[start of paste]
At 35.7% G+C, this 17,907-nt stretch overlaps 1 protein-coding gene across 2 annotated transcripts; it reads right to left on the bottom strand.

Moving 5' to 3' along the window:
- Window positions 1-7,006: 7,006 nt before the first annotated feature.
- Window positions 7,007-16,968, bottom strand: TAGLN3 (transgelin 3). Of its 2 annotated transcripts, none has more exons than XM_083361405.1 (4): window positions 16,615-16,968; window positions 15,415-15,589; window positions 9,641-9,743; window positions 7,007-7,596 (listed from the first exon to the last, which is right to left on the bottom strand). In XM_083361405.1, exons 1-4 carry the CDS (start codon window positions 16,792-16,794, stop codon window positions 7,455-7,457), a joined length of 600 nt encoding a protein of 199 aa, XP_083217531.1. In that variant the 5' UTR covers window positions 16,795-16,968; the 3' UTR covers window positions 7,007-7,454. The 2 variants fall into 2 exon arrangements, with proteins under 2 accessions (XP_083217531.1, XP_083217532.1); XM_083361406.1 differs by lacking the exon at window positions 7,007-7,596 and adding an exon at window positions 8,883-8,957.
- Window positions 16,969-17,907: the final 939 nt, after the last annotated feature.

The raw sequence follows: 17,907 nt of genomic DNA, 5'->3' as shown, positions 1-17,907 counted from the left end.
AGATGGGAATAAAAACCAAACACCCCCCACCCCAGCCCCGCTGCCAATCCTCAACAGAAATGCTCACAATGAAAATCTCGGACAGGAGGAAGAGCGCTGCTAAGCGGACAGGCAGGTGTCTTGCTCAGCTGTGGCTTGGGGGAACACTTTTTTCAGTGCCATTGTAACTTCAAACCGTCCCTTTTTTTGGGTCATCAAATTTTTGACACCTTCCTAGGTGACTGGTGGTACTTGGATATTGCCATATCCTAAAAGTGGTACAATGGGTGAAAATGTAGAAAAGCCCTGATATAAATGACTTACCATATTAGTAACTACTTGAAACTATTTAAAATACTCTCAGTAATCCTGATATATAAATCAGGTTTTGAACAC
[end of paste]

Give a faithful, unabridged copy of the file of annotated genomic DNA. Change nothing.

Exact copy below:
At 35.7% G+C, this 17,907-nt stretch overlaps 1 protein-coding gene across 2 annotated transcripts; it reads right to left on the bottom strand.

Moving 5' to 3' along the window:
- Window positions 1-7,006: 7,006 nt before the first annotated feature.
- Window positions 7,007-16,968, bottom strand: TAGLN3 (transgelin 3). Of its 2 annotated transcripts, none has more exons than XM_083361405.1 (4): window positions 16,615-16,968; window positions 15,415-15,589; window positions 9,641-9,743; window positions 7,007-7,596 (listed from the first exon to the last, which is right to left on the bottom strand). In XM_083361405.1, exons 1-4 carry the CDS (start codon window positions 16,792-16,794, stop codon window positions 7,455-7,457), a joined length of 600 nt encoding a protein of 199 aa, XP_083217531.1. In that variant the 5' UTR covers window positions 16,795-16,968; the 3' UTR covers window positions 7,007-7,454. The 2 variants fall into 2 exon arrangements, with proteins under 2 accessions (XP_083217531.1, XP_083217532.1); XM_083361406.1 differs by lacking the exon at window positions 7,007-7,596 and adding an exon at window positions 8,883-8,957.
- Window positions 16,969-17,907: the final 939 nt, after the last annotated feature.

The raw sequence follows: 17,907 nt of genomic DNA, 5'->3' as shown, positions 1-17,907 counted from the left end.
AGATGGGAATAAAAACCAAACACCCCCCACCCCAGCCCCGCTGCCAATCCTCAACAGAAATGCTCACAATGAAAATCTCGGACAGGAGGAAGAGCGCTGCTAAGCGGACAGGCAGGTGTCTTGCTCAGCTGTGGCTTGGGGGAACACTTTTTTCAGTGCCATTGTAACTTCAAACCGTCCCTTTTTTTGGGTCATCAAATTTTTGACACCTTCCTAGGTGACTGGTGGTACTTGGATATTGCCATATCCTAAAAGTGGTACAATGGGTGAAAATGTAGAAAAGCCCTGATATAAATGACTTACCATATTAGTAACTACTTGAAACTATTTAAAATACTCTCAGTAATCCTGATATATAAATCAGGTTTTGAACAC